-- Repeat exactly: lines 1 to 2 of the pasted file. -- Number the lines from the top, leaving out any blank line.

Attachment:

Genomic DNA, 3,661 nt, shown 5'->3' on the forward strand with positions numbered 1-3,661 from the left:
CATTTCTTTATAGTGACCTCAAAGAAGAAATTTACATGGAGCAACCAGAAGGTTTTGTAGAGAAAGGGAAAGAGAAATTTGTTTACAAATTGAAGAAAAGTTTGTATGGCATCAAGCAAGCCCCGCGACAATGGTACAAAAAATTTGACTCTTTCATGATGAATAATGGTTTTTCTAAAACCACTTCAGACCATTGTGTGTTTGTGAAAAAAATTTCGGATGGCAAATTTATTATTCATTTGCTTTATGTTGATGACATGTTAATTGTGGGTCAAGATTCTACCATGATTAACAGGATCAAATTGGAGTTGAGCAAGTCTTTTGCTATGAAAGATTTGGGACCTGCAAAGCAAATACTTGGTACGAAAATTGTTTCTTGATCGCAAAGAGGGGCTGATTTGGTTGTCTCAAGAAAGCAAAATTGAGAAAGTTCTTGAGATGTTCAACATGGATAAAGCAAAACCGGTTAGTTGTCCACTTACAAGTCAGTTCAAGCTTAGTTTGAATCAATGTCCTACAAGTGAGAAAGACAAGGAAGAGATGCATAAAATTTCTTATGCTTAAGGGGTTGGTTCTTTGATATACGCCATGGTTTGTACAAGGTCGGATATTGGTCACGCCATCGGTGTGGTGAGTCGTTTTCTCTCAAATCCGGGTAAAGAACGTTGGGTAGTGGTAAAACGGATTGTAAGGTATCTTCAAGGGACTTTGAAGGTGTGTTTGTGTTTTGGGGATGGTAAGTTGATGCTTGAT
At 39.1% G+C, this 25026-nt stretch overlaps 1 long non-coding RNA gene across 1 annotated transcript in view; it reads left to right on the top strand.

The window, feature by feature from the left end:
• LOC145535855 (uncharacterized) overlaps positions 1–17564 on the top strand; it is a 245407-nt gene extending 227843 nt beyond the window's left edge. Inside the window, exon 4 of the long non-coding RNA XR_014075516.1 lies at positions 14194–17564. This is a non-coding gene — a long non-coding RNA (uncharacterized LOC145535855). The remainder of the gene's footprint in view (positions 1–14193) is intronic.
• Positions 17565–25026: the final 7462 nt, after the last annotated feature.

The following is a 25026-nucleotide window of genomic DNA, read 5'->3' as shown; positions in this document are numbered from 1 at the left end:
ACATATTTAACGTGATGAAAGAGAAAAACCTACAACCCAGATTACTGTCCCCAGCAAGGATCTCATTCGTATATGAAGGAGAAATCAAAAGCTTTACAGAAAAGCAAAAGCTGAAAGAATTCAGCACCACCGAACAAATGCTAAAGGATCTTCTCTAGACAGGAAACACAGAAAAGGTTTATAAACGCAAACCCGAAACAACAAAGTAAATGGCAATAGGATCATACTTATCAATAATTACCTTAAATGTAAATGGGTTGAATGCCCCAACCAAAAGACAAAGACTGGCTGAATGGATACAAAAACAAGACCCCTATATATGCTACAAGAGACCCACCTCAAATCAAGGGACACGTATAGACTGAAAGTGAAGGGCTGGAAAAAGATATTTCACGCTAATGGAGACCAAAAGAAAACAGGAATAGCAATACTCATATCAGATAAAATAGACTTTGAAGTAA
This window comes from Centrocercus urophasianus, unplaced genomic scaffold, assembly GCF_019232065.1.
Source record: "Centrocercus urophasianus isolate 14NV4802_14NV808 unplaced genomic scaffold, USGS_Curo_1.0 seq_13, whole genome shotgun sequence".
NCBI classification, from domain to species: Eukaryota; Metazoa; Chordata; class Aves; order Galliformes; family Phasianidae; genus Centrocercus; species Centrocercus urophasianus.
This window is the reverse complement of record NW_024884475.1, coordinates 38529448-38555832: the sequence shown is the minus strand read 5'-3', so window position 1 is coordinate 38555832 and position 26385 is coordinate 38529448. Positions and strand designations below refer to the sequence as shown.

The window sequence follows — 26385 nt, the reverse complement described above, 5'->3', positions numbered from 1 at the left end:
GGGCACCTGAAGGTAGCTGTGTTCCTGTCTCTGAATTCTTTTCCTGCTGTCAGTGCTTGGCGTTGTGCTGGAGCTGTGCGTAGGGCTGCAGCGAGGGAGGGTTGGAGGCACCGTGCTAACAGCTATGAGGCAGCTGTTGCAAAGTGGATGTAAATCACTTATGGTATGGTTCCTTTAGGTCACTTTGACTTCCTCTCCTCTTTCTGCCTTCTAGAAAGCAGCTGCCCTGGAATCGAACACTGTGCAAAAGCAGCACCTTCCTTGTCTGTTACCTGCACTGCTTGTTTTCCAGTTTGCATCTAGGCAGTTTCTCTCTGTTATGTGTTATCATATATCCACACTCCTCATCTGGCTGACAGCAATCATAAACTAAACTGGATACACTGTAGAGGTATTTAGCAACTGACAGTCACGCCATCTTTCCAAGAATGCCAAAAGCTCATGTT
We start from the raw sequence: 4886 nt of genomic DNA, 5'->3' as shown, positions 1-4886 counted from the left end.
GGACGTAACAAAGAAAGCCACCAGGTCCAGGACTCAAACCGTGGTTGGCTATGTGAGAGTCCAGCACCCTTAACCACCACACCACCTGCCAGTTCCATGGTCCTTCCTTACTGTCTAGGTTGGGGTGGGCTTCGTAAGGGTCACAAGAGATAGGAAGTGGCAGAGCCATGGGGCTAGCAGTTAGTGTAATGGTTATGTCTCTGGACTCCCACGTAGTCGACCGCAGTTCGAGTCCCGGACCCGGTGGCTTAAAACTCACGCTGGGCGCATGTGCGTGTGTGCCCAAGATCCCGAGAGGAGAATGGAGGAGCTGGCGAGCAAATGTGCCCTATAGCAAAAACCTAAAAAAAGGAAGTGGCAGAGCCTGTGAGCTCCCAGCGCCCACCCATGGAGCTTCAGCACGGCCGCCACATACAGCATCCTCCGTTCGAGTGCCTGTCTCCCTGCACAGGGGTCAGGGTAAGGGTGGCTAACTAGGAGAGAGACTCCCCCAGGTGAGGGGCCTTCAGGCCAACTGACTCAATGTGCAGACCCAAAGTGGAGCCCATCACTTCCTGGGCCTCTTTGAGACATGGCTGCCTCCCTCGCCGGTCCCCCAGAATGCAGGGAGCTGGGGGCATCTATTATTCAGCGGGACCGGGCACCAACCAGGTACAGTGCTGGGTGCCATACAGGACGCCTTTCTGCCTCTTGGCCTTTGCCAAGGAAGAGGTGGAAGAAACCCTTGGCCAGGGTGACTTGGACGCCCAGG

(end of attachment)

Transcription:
Genomic DNA, 3,661 nt, shown 5'->3' on the forward strand with positions numbered 1-3,661 from the left:
CATTTCTTTATAGTGACCTCAAAGAAGAAATTTACATGGAGCAACCAGAAGGTTTTGTAGAGAAAGGGAAAGAGAAATTTGTTTACAAATTGAAGAAAAGTTTGTATGGCATCAAGCAAGCCCCGCGACAATGGTACAAAAAATTTGACTCTTTCATGATGAATAATGGTTTTTCTAAAACCACTTCAGACCATTGTGTGTTTGTGAAAAAAATTTCGGATGGCAAATTTATTATTCATTTGCTTTATGTTGATGACATGTTAATTGTGGGTCAAGATTCTACCATGATTAACAGGATCAAATTGGAGTTGAGCAAGTCTTTTGCTATGAAAGATTTGGGACCTGCAAAGCAAATACTTGGTACGAAAATTGTTTCTTGATCGCAAAGAGGGGCTGATTTGGTTGTCTCAAGAAAGCAAAATTGAGAAAGTTCTTGAGATGTTCAACATGGATAAAGCAAAACCGGTTAGTTGTCCACTTACAAGTCAGTTCAAGCTTAGTTTGAATCAATGTCCTACAAGTGAGAAAGACAAGGAAGAGATGCATAAAATTTCTTATGCTTAAGGGGTTGGTTCTTTGATATACGCCATGGTTTGTACAAGGTCGGATATTGGTCACGCCATCGGTGTGGTGAGTCGTTTTCTCTCAAATCCGGGTAAAGAACGTTGGGTAGTGGTAAAACGGATTGTAAGGTATCTTCAAGGGACTTTGAAGGTGTGTTTGTGTTTTGGGGATGGTAAGTTGATGCTTGAT